- What other names is Cinchona known by?
- What is Cinchona?
- How does Cinchona work?
- Are there safety concerns?
- Are there any interactions with medications?
- Dosing considerations for Cinchona.
Bois aux Fièvres, Cinchona calisaya, Cinchona carabayensis, Cinchona ledgeriana, Cinchona officinalis, Cinchona pubescens, Cinchona succirubra, Chinarinde, Cinchonine, Écorce du Pérou, Écorce de Quina, Écorce de Quinquina Rouge, Fieberrinde, Jesuit's Bark, Kina-Kina, Peruvian Bark, Poudre des Jésuites, Quina, Quinine, Quino, Quinquina, Quinquina Gris, Quinquina Rouge, Red Cinchona Bark.
Cinchona is a tree. People use the bark to make medicine.
Cinchona is used for increasing appetite; promoting the release of digestive juices; and treating bloating, fullness, and other stomach problems. It is also used for blood vessel disorders including hemorrhoids, varicose veins, and leg cramps. Some people use cinchona for mild attacks of influenza, swine flu, the common cold, malaria, and fever. Other uses are for cancer, mouth and throat diseases, enlarged spleen, and muscle cramps.
Insufficient Evidence to Rate Effectiveness for...
- Malaria. Cinchona bark contains quinine and related chemicals. While quinine is effective for preventing malaria and controlling its symptoms, people who take cinchona bark are exposed to risky side effects. Some of the chemicals in cinchona can slow the heart, cause constipation, and affect the central nervous system. Medical experts recommend that only purified quinine or other appropriate medications be used to prevent or control malaria. U.S. drug regulations require products containing cinchona to include labeling that states, "Discontinue use if ringing in the ears, deafness, skin rash or visual disturbances occur."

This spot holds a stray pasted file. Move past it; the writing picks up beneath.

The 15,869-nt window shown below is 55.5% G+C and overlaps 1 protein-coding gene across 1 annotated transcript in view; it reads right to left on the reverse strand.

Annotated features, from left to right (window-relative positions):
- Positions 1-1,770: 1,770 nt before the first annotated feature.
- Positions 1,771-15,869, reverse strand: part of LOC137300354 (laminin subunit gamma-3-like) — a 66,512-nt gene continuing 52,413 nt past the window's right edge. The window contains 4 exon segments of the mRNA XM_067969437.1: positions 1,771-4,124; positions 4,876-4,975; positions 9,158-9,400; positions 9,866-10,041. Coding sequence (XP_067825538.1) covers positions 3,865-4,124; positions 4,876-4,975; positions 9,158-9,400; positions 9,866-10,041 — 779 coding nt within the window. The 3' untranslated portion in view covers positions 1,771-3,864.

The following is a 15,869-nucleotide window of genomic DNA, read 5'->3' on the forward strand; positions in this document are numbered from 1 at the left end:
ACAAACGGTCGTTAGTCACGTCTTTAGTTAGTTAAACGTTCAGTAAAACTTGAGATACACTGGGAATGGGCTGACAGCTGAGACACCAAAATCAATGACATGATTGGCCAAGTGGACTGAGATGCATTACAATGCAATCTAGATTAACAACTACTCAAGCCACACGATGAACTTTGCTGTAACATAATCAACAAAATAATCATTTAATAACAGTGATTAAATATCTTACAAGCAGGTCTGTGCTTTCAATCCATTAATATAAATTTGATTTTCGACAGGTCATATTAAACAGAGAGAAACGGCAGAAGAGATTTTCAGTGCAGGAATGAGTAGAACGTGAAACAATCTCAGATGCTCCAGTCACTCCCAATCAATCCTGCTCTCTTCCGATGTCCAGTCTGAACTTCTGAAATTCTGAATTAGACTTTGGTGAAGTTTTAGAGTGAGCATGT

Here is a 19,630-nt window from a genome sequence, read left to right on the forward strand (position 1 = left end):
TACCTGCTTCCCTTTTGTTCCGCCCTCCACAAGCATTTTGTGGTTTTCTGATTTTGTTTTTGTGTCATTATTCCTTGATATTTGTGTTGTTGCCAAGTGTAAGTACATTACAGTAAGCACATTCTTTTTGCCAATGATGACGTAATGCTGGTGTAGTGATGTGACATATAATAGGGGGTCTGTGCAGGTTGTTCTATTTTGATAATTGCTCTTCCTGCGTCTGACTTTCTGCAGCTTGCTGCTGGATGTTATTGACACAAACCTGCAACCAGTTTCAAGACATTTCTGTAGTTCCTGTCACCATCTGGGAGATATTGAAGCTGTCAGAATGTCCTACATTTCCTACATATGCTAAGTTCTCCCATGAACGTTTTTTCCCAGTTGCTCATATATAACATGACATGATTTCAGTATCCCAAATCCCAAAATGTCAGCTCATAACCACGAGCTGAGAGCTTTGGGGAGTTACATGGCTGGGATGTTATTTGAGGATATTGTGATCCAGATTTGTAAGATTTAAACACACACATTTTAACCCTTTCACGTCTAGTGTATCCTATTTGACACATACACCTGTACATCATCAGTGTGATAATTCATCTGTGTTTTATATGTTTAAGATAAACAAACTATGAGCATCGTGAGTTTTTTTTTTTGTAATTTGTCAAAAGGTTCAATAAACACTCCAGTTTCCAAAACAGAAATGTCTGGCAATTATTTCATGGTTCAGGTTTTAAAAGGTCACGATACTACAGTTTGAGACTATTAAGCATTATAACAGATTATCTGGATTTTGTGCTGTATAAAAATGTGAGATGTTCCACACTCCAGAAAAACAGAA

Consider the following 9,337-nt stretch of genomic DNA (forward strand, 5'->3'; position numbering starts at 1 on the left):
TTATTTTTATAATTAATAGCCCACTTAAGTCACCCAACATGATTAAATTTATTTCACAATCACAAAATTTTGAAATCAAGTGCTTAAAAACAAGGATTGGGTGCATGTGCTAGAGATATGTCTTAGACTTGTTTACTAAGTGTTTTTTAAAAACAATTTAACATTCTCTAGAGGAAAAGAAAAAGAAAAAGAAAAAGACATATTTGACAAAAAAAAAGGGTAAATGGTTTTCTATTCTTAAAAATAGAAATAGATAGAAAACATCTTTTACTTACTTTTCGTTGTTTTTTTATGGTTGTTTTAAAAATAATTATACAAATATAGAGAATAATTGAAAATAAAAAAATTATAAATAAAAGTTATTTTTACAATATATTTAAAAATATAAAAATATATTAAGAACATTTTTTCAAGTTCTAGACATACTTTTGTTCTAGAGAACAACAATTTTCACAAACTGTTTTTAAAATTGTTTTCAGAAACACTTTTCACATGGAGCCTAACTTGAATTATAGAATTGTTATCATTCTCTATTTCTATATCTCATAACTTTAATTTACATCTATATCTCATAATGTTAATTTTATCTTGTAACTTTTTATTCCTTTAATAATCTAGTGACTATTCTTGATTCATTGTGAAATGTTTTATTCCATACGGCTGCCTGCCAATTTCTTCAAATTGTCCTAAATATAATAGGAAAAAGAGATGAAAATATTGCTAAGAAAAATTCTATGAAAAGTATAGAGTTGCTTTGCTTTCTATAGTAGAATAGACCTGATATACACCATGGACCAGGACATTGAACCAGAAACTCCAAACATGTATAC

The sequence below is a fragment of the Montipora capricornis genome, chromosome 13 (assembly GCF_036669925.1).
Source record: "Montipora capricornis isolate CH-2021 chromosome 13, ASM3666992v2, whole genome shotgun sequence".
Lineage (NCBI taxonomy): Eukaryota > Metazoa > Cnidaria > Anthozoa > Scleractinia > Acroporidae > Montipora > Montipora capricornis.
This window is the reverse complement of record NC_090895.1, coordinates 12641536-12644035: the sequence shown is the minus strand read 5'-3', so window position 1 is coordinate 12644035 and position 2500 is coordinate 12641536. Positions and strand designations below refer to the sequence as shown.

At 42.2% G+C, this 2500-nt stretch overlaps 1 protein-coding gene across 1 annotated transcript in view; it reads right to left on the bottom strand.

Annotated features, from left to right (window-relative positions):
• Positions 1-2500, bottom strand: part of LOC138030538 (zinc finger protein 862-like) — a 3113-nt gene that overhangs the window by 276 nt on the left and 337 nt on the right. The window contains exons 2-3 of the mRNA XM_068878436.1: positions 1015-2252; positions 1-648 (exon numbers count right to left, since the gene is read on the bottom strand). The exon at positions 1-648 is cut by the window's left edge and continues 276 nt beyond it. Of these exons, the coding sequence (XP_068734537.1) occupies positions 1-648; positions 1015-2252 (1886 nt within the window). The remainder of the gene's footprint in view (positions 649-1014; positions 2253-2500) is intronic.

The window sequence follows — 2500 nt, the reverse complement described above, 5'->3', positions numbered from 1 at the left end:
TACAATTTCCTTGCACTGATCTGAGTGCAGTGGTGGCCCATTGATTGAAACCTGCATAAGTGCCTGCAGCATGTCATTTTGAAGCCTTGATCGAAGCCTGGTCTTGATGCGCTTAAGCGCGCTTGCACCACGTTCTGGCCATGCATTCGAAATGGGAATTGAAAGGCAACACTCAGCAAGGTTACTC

- Varicose veins.
- Leg cramps.
- Mouth and throat diseases.
- Enlarged spleen.
- Muscle cramps.
- Loss of appetite.
- Stomach discomforts, such as bloating and fullness.
- Other conditions.
Cinchona bark stimulates saliva and stomach (gastric) juice secretion. It contains quinine, which is a chemical used to treat malaria.
Cinchona bark seems to be safe for most people when used appropriately. However, in large amounts, cinchona is UNSAFE and can be deadly. Symptoms of overdose include ringing of the ears, headache, nausea, diarrhea, and vision disturbances. Cinchona can also cause bleeding and allergic reactions, including hives and fever.
Special Precautions & Warnings:Pregnancy and breast-feeding: Don't use cinchona if you are pregnant or breast-feeding. There is some evidence that cinchona is UNSAFE to use during pregnancy. Not much is known about the safety of using cinchona if you are breast-feeding, so it's best to avoid it.
Stomach or intestinal ulcers: Don't use cinchona if you have ulcers. It might increase the risk of bleeding.
Surgery: Cinchona can slow blood clotting, so there is a concern that it might increase the risk of extra bleeding during and after surgery. Stop using cinchona at least 2 weeks before a scheduled surgery.
QuinidineInteraction Rating: Major Do not take this combination.
Cinchona contains quinidine. Taking quinidine along with cinchona can increase the effects and side effects of quinidine and cause heart problems. Do not take cinchona if you are taking quinidine.
QuinineInteraction Rating: Major Do not take this combination.
Cinchona contains quinine. Taking quinine along with cinchona can increase the effects and side effects of quinine and cause heart problems. Do not take cinchona if you are taking quinine.
Carbamazepine (Tegretol)Interaction Rating: Moderate Be cautious with this combination.Talk with your health provider.